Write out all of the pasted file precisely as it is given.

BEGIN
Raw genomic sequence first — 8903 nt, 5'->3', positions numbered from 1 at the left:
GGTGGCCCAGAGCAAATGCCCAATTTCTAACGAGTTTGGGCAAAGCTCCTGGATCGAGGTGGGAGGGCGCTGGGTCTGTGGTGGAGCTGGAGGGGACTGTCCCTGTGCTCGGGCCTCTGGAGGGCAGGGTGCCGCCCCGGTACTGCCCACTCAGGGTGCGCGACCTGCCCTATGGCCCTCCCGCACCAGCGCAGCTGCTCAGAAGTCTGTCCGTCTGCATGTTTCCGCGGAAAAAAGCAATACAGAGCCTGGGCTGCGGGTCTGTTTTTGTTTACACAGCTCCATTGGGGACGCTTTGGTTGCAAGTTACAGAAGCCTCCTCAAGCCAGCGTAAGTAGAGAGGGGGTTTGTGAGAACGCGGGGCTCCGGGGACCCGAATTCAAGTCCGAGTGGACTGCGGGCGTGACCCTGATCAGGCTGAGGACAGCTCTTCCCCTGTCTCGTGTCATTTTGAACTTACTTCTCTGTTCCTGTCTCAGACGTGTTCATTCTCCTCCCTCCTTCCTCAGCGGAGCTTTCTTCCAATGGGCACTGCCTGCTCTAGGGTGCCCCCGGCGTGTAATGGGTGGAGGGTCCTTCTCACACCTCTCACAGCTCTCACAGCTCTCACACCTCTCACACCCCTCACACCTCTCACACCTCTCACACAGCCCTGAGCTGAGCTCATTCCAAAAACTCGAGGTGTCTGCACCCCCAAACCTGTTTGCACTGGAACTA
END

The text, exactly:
Raw genomic sequence first — 8903 nt, 5'->3', positions numbered from 1 at the left:
GGTGGCCCAGAGCAAATGCCCAATTTCTAACGAGTTTGGGCAAAGCTCCTGGATCGAGGTGGGAGGGCGCTGGGTCTGTGGTGGAGCTGGAGGGGACTGTCCCTGTGCTCGGGCCTCTGGAGGGCAGGGTGCCGCCCCGGTACTGCCCACTCAGGGTGCGCGACCTGCCCTATGGCCCTCCCGCACCAGCGCAGCTGCTCAGAAGTCTGTCCGTCTGCATGTTTCCGCGGAAAAAAGCAATACAGAGCCTGGGCTGCGGGTCTGTTTTTGTTTACACAGCTCCATTGGGGACGCTTTGGTTGCAAGTTACAGAAGCCTCCTCAAGCCAGCGTAAGTAGAGAGGGGGTTTGTGAGAACGCGGGGCTCCGGGGACCCGAATTCAAGTCCGAGTGGACTGCGGGCGTGACCCTGATCAGGCTGAGGACAGCTCTTCCCCTGTCTCGTGTCATTTTGAACTTACTTCTCTGTTCCTGTCTCAGACGTGTTCATTCTCCTCCCTCCTTCCTCAGCGGAGCTTTCTTCCAATGGGCACTGCCTGCTCTAGGGTGCCCCCGGCGTGTAATGGGTGGAGGGTCCTTCTCACACCTCTCACAGCTCTCACAGCTCTCACACCTCTCACACCCCTCACACCTCTCACACCTCTCACACAGCCCTGAGCTGAGCTCATTCCAAAAACTCGAGGTGTCTGCACCCCCAAACCTGTTTGCACTGGAACTA